Pause and Play

When I close my eyes, the sounds of the city awakening are the first memories. I woke up early nearly every morning, listening to the sounds of Santiago coming to life, readying for work, steadying the culture. The cool mist of morning haze swayed around the high-rise apartments across the tiny valley and our own building, teasing us to enjoy the cool sunrise that would soon give way to the heat of late summer.

img_2173Walking in Santiago has a soundtrack, a background stream of staccato notes that if I ever heard them again, I would be transported. The road outside the apartment is filled, traveling every which way depending on the time of day, with cars, trucks, and scooters. There are people bustling to the financial center of the city, of the country, near the U.S. Embassy. Well dressed even in the rising heat, they have quiet conversations as they scurry away. It’s not New York or San Francisco loud. It’s a more subdued dialogue inside the city confines.

As we take to the streets for a morning exploration, the sidewalks are filled with bicycles and scooters, zipping around the pedestrians. They are an irritant that could be a dangerous one. The people don’t seem to mind. As we travel through the city, there is no undercurrent of music that you sometimes hear in large cities. There is no undercurrent of public transportation. The sound is weirdly muffled, steamy, and strange to my ears. It is conversation. It is discussion, laughter, and serious direction. The voices of Santiago and clear and lyrical, regardless of the tongue speaking.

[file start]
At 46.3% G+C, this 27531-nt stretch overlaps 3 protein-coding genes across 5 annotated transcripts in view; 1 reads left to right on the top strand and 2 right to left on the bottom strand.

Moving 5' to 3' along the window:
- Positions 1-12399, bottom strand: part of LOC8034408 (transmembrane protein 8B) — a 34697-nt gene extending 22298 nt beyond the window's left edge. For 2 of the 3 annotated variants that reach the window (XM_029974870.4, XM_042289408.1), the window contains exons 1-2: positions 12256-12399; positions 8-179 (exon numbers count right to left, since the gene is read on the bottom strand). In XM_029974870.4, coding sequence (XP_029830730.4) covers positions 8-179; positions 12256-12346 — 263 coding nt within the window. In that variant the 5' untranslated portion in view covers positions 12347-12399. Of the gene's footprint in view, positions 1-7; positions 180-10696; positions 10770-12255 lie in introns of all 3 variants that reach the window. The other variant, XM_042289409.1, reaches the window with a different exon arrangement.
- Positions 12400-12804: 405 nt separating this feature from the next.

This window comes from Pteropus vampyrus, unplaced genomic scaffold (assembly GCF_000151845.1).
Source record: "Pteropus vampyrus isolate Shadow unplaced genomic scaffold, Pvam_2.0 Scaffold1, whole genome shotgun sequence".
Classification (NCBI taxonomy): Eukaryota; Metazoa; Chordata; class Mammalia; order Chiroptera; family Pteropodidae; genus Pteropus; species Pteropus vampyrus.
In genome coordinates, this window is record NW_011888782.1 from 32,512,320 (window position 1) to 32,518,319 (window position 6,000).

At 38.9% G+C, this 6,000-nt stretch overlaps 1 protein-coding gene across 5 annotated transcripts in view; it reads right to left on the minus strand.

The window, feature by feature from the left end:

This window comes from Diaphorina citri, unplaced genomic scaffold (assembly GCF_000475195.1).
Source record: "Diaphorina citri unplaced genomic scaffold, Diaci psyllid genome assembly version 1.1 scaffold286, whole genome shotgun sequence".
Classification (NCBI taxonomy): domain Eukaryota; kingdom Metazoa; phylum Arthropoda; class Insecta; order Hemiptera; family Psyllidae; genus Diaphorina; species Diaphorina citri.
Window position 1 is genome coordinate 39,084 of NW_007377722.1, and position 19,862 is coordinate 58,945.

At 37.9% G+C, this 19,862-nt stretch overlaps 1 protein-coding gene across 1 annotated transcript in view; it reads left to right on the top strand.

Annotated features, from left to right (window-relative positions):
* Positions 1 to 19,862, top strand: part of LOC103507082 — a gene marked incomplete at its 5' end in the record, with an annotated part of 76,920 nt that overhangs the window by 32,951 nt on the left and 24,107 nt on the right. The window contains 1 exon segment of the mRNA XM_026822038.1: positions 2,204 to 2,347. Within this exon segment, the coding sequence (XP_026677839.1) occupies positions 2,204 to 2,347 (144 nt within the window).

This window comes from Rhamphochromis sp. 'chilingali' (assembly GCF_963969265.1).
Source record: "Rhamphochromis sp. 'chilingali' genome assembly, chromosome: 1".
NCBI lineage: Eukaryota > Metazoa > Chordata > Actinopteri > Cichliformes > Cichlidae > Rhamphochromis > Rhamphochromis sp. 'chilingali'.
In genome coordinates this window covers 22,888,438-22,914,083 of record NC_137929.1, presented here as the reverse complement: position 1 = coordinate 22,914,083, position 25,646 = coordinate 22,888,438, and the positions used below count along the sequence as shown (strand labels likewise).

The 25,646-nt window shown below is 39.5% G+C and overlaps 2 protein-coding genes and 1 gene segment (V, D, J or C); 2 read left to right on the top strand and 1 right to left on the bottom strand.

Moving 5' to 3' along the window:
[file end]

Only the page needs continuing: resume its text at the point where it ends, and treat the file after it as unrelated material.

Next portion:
My companions are of this city, and have had a long love affair with this town. As with all love affairs, their vision notes the changes over time that irritate as well as inspire. The bicycles make people nervous on sidewalks and the tongues that speak are clearly not native to Chile. The incoming population from other countries is jarring. We travel through my friend’s lifelong journey, as we navigate days and lunches and dinners, parks and walks, ice cream and antiques. I learn more about my friends by listening to them guide us in this life. I learn about the Chilean people and the love they have of culture and the future. It’s more than learning why there is always vinegar and oil on the dining table (rather than salad dressing) or why palmitos are a favorite. It’s the way my friends spoke about everything Chilean, be it family homes or the food people eat. 

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There is this honest, underlying pride that permeates the culture. It’s at odds with itself right now, fighting to breathe in a culture that is struggling against new and old. We traveled through parts of the city that were devastated by youth and protests; lower walls covered with myriad graffiti and damage. Those not covered with spray paint are covered with steel sheets and wood, saving windows and precious architecture. Armed military stand ready in parks to disperse the crowds and hoodlums. Unemployment is high and immigration is high, causing the standard stresses. Who is stealing jobs? What about the cost of goods? What’s next? Fear flows through all cultures.